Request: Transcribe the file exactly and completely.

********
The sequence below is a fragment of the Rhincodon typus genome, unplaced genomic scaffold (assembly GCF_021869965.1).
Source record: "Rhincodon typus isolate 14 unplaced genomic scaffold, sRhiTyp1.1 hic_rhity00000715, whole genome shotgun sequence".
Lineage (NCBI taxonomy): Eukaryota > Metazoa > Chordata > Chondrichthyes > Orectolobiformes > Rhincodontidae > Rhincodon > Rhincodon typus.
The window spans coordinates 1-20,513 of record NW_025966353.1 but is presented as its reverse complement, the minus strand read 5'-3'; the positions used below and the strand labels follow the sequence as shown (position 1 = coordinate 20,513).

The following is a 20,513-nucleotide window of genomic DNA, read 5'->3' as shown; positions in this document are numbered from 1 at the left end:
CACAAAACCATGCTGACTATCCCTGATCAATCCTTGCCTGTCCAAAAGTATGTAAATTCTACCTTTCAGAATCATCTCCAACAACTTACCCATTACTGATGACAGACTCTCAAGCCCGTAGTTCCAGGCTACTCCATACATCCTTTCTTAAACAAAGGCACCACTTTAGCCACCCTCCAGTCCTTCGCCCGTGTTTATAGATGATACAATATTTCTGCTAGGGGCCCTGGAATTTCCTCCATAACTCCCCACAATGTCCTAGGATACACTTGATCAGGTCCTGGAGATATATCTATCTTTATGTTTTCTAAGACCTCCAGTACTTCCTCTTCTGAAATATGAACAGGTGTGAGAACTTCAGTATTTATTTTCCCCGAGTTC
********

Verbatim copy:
The sequence below is a fragment of the Rhincodon typus genome, unplaced genomic scaffold (assembly GCF_021869965.1).
Source record: "Rhincodon typus isolate 14 unplaced genomic scaffold, sRhiTyp1.1 hic_rhity00000715, whole genome shotgun sequence".
Lineage (NCBI taxonomy): Eukaryota > Metazoa > Chordata > Chondrichthyes > Orectolobiformes > Rhincodontidae > Rhincodon > Rhincodon typus.
The window spans coordinates 1-20,513 of record NW_025966353.1 but is presented as its reverse complement, the minus strand read 5'-3'; the positions used below and the strand labels follow the sequence as shown (position 1 = coordinate 20,513).

The following is a 20,513-nucleotide window of genomic DNA, read 5'->3' as shown; positions in this document are numbered from 1 at the left end:
CACAAAACCATGCTGACTATCCCTGATCAATCCTTGCCTGTCCAAAAGTATGTAAATTCTACCTTTCAGAATCATCTCCAACAACTTACCCATTACTGATGACAGACTCTCAAGCCCGTAGTTCCAGGCTACTCCATACATCCTTTCTTAAACAAAGGCACCACTTTAGCCACCCTCCAGTCCTTCGCCCGTGTTTATAGATGATACAATATTTCTGCTAGGGGCCCTGGAATTTCCTCCATAACTCCCCACAATGTCCTAGGATACACTTGATCAGGTCCTGGAGATATATCTATCTTTATGTTTTCTAAGACCTCCAGTACTTCCTCTTCTGAAATATGAACAGGTGTGAGAACTTCAGTATTTATTTTCCCCGAGTTC